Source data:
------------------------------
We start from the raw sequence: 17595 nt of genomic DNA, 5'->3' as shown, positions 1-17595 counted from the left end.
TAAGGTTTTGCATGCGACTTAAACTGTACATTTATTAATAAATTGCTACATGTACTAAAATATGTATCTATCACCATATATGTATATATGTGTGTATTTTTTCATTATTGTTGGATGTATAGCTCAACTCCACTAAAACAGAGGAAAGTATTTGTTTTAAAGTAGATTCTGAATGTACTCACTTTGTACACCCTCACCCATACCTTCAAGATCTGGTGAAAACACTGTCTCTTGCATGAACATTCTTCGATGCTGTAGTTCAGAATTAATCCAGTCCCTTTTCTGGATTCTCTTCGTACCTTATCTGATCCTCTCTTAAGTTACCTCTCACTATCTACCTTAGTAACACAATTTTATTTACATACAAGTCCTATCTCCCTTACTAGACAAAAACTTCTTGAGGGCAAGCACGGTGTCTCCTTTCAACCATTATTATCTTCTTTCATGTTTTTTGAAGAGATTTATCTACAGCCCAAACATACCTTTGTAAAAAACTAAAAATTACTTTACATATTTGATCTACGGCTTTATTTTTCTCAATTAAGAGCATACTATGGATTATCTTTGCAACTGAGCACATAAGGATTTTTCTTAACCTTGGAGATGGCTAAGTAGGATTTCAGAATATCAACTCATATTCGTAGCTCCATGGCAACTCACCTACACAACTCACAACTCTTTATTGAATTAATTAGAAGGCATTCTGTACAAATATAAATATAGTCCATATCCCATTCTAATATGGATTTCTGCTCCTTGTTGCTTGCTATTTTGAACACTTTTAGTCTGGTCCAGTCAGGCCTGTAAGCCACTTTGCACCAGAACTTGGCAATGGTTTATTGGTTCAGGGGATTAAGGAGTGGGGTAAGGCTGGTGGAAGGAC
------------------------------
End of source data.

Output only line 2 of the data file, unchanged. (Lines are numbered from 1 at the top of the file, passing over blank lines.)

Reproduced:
TAAGGTTTTGCATGCGACTTAAACTGTACATTTATTAATAAATTGCTACATGTACTAAAATATGTATCTATCACCATATATGTATATATGTGTGTATTTTTTCATTATTGTTGGATGTATAGCTCAACTCCACTAAAACAGAGGAAAGTATTTGTTTTAAAGTAGATTCTGAATGTACTCACTTTGTACACCCTCACCCATACCTTCAAGATCTGGTGAAAACACTGTCTCTTGCATGAACATTCTTCGATGCTGTAGTTCAGAATTAATCCAGTCCCTTTTCTGGATTCTCTTCGTACCTTATCTGATCCTCTCTTAAGTTACCTCTCACTATCTACCTTAGTAACACAATTTTATTTACATACAAGTCCTATCTCCCTTACTAGACAAAAACTTCTTGAGGGCAAGCACGGTGTCTCCTTTCAACCATTATTATCTTCTTTCATGTTTTTTGAAGAGATTTATCTACAGCCCAAACATACCTTTGTAAAAAACTAAAAATTACTTTACATATTTGATCTACGGCTTTATTTTTCTCAATTAAGAGCATACTATGGATTATCTTTGCAACTGAGCACATAAGGATTTTTCTTAACCTTGGAGATGGCTAAGTAGGATTTCAGAATATCAACTCATATTCGTAGCTCCATGGCAACTCACCTACACAACTCACAACTCTTTATTGAATTAATTAGAAGGCATTCTGTACAAATATAAATATAGTCCATATCCCATTCTAATATGGATTTCTGCTCCTTGTTGCTTGCTATTTTGAACACTTTTAGTCTGGTCCAGTCAGGCCTGTAAGCCACTTTGCACCAGAACTTGGCAATGGTTTATTGGTTCAGGGGATTAAGGAGTGGGGTAAGGCTGGTGGAAGGAC